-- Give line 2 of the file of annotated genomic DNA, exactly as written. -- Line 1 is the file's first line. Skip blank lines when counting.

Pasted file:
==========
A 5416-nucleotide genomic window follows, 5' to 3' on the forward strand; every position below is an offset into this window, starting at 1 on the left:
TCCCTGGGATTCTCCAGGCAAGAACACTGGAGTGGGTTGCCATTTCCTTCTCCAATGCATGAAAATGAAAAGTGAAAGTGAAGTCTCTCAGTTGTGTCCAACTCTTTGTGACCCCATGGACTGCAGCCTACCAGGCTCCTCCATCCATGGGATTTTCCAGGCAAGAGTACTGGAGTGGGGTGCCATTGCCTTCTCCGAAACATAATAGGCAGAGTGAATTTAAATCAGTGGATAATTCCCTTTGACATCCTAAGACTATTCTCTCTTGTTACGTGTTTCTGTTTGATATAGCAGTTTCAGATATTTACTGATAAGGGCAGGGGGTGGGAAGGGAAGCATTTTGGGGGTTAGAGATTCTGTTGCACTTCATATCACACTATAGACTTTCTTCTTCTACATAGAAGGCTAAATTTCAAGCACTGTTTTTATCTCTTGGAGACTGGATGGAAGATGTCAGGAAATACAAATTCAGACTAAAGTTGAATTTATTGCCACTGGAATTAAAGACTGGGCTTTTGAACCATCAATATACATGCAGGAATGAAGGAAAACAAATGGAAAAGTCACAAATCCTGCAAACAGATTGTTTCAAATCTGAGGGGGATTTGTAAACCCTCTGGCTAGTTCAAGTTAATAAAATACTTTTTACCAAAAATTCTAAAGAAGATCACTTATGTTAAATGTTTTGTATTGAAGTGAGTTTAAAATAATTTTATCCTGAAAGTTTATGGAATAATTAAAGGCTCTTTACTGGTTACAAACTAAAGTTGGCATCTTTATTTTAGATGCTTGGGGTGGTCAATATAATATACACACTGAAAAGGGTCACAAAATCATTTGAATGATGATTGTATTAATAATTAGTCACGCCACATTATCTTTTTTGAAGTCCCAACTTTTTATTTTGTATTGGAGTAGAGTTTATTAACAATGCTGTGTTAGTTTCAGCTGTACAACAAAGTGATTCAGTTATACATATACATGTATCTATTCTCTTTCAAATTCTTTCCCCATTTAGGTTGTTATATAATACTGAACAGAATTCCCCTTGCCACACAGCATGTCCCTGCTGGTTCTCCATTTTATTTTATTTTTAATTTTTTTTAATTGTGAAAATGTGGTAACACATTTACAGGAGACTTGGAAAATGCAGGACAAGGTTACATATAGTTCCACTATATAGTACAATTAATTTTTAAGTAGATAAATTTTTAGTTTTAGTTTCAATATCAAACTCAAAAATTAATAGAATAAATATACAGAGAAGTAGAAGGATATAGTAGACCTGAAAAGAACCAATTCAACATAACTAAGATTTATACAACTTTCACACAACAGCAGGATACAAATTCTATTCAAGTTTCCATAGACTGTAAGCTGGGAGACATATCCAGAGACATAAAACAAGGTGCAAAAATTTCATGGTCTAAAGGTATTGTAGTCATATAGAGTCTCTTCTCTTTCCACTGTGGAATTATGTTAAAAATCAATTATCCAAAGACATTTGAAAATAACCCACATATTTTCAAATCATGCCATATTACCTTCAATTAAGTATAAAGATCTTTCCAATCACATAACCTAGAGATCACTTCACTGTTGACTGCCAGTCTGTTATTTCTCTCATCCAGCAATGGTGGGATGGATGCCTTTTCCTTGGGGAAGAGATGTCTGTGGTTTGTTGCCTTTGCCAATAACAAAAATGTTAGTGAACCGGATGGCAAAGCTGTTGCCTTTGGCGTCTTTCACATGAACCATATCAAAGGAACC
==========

TCCCTGGGATTCTCCAGGCAAGAACACTGGAGTGGGTTGCCATTTCCTTCTCCAATGCATGAAAATGAAAAGTGAAAGTGAAGTCTCTCAGTTGTGTCCAACTCTTTGTGACCCCATGGACTGCAGCCTACCAGGCTCCTCCATCCATGGGATTTTCCAGGCAAGAGTACTGGAGTGGGGTGCCATTGCCTTCTCCGAAACATAATAGGCAGAGTGAATTTAAATCAGTGGATAATTCCCTTTGACATCCTAAGACTATTCTCTCTTGTTACGTGTTTCTGTTTGATATAGCAGTTTCAGATATTTACTGATAAGGGCAGGGGGTGGGAAGGGAAGCATTTTGGGGGTTAGAGATTCTGTTGCACTTCATATCACACTATAGACTTTCTTCTTCTACATAGAAGGCTAAATTTCAAGCACTGTTTTTATCTCTTGGAGACTGGATGGAAGATGTCAGGAAATACAAATTCAGACTAAAGTTGAATTTATTGCCACTGGAATTAAAGACTGGGCTTTTGAACCATCAATATACATGCAGGAATGAAGGAAAACAAATGGAAAAGTCACAAATCCTGCAAACAGATTGTTTCAAATCTGAGGGGGATTTGTAAACCCTCTGGCTAGTTCAAGTTAATAAAATACTTTTTACCAAAAATTCTAAAGAAGATCACTTATGTTAAATGTTTTGTATTGAAGTGAGTTTAAAATAATTTTATCCTGAAAGTTTATGGAATAATTAAAGGCTCTTTACTGGTTACAAACTAAAGTTGGCATCTTTATTTTAGATGCTTGGGGTGGTCAATATAATATACACACTGAAAAGGGTCACAAAATCATTTGAATGATGATTGTATTAATAATTAGTCACGCCACATTATCTTTTTTGAAGTCCCAACTTTTTATTTTGTATTGGAGTAGAGTTTATTAACAATGCTGTGTTAGTTTCAGCTGTACAACAAAGTGATTCAGTTATACATATACATGTATCTATTCTCTTTCAAATTCTTTCCCCATTTAGGTTGTTATATAATACTGAACAGAATTCCCCTTGCCACACAGCATGTCCCTGCTGGTTCTCCATTTTATTTTATTTTTAATTTTTTTTAATTGTGAAAATGTGGTAACACATTTACAGGAGACTTGGAAAATGCAGGACAAGGTTACATATAGTTCCACTATATAGTACAATTAATTTTTAAGTAGATAAATTTTTAGTTTTAGTTTCAATATCAAACTCAAAAATTAATAGAATAAATATACAGAGAAGTAGAAGGATATAGTAGACCTGAAAAGAACCAATTCAACATAACTAAGATTTATACAACTTTCACACAACAGCAGGATACAAATTCTATTCAAGTTTCCATAGACTGTAAGCTGGGAGACATATCCAGAGACATAAAACAAGGTGCAAAAATTTCATGGTCTAAAGGTATTGTAGTCATATAGAGTCTCTTCTCTTTCCACTGTGGAATTATGTTAAAAATCAATTATCCAAAGACATTTGAAAATAACCCACATATTTTCAAATCATGCCATATTACCTTCAATTAAGTATAAAGATCTTTCCAATCACATAACCTAGAGATCACTTCACTGTTGACTGCCAGTCTGTTATTTCTCTCATCCAGCAATGGTGGGATGGATGCCTTTTCCTTGGGGAAGAGATGTCTGTGGTTTGTTGCCTTTGCCAATAACAAAAATGTTAGTGAACCGGATGGCAAAGCTGTTGCCTTTGGCGTCTTTCACATGAACCATATCAAAGGAACC